Breaking trail

The tricky section with the snow groove right of center

Making it look easy

Now we found ourselves on the ridge and the views were wonderful.  The wind however was howling into our faces and we were being blown and buffeted as we climbed the final icy slopes to Cnoc an Chuillinn's 956 mtr summit.  Here we found a sheltered spot and enjoyed a nice lunch looking directly down into the verdant oasis of the Brida Valley. In their winter raiment The Reeks are especially beautiful and being in such a special place was almost enough to make me forget the hot aches, almost!. We donned our ski masks and headed easily down to the col below Cnoc na Toinne which we duly climbed and then traversed as far as the Devils Ladder where we returned to the valley floor. The trek from the base of the gully back to the car always surprises me with its length and I was pretty tired by the time we reached the car.  We were both very pleased with our day. Frank was back in form and looking forward to our trip later in the year (as am I). It felt great to change into fresh clothing and soon we were warm and whizzing our way back to Killarney.  Another great day out was past but I must see if I can do anything to prevent those pesky hot aches in the future.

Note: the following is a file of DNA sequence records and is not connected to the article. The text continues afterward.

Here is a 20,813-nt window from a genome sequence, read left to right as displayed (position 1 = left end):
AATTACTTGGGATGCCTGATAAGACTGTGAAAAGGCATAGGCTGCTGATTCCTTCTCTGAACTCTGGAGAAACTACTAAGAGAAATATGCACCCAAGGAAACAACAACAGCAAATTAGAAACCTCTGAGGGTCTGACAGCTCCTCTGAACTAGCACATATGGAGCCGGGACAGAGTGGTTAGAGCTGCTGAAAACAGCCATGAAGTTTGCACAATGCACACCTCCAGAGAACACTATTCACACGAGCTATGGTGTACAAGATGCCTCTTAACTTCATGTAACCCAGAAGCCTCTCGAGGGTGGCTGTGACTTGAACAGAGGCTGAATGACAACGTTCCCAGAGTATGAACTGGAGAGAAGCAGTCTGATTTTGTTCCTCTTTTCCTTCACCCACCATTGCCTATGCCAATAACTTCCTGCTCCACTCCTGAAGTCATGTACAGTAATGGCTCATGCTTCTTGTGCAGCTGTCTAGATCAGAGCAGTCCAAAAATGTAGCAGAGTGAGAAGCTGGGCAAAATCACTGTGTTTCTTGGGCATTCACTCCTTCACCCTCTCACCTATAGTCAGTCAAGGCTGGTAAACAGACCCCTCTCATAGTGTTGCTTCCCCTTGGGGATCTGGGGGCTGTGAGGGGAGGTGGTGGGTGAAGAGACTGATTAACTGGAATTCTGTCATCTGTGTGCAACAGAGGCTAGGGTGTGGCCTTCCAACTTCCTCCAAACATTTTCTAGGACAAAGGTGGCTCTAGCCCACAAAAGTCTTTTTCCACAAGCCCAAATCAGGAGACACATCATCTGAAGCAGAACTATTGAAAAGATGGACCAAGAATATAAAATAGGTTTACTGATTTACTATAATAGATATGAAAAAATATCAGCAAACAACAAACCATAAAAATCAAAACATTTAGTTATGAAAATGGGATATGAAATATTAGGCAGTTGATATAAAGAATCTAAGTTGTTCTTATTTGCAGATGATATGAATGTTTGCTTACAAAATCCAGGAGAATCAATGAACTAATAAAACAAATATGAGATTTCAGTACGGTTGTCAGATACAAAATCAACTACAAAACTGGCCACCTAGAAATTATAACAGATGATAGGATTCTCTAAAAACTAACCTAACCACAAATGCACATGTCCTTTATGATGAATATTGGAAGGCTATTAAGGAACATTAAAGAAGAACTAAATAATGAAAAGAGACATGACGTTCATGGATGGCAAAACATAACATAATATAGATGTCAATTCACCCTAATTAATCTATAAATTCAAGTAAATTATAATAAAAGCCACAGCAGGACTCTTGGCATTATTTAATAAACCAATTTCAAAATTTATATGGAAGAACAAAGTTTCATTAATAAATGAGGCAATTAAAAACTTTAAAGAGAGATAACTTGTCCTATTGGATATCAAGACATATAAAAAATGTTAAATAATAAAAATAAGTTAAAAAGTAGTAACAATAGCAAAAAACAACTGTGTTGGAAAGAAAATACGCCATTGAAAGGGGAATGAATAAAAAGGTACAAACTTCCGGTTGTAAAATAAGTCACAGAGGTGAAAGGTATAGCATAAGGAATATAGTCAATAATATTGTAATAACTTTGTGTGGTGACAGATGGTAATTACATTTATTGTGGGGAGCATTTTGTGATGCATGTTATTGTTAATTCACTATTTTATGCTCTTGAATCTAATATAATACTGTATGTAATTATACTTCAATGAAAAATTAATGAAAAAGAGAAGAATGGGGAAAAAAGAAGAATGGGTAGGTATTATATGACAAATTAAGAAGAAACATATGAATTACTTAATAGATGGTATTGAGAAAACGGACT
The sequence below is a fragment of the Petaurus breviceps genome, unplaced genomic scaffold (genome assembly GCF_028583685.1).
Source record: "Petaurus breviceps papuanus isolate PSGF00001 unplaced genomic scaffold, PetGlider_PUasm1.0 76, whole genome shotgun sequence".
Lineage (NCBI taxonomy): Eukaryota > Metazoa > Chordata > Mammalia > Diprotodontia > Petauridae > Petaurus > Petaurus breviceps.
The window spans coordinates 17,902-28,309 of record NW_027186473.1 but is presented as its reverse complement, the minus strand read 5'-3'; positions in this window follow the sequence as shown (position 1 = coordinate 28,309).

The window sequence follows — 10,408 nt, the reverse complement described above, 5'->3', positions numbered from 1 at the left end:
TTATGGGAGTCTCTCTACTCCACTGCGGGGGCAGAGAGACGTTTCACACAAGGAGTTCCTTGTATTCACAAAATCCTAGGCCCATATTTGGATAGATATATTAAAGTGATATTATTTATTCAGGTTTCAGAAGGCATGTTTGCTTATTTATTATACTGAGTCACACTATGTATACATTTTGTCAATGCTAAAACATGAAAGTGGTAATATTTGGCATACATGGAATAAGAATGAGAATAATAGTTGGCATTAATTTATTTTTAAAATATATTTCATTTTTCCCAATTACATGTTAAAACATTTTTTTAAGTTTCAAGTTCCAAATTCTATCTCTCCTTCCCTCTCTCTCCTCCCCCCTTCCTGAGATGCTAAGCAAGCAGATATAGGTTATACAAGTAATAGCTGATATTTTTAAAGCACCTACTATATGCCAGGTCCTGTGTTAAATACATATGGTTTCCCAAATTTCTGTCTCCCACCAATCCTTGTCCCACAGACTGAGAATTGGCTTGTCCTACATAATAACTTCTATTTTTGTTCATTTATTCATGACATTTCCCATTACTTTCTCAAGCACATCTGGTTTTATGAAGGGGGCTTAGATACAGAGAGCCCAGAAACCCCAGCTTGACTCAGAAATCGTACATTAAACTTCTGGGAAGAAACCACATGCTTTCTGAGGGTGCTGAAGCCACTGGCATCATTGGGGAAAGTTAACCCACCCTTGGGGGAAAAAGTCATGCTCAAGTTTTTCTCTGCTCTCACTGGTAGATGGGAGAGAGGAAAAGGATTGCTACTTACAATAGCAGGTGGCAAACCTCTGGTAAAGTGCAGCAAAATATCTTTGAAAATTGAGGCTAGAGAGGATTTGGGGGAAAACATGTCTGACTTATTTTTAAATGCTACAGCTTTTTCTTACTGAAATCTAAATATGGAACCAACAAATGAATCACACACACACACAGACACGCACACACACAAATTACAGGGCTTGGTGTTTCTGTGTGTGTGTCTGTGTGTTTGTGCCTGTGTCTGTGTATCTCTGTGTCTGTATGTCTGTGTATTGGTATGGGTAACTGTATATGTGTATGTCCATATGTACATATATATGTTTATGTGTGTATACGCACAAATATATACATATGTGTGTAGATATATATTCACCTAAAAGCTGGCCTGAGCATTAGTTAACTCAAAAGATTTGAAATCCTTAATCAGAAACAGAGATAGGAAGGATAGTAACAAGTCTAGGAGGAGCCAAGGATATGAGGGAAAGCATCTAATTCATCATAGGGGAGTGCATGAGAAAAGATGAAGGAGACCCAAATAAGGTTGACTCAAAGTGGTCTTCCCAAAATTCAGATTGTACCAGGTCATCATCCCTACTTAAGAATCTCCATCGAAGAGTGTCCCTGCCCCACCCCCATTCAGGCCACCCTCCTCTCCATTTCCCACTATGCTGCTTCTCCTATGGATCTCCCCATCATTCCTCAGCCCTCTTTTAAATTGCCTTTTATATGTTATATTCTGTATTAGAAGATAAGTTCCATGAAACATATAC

The view from our lunch spot


Along the ridge towards Cnoc na Peiste

Towards Carrauntoohil

Its nice to see some colour down below

Cruach Mhor

Sunday, 9 February 2014

The Reeks Today

Here are a few pictures from the Hags Glen in The MacGillycuddy Reeks today courtesy of Francis Jan Kluzniac. Wish I could have been there.
Carrauntoohil looking splendid

The East Reeks 

A bit of weather rolling in.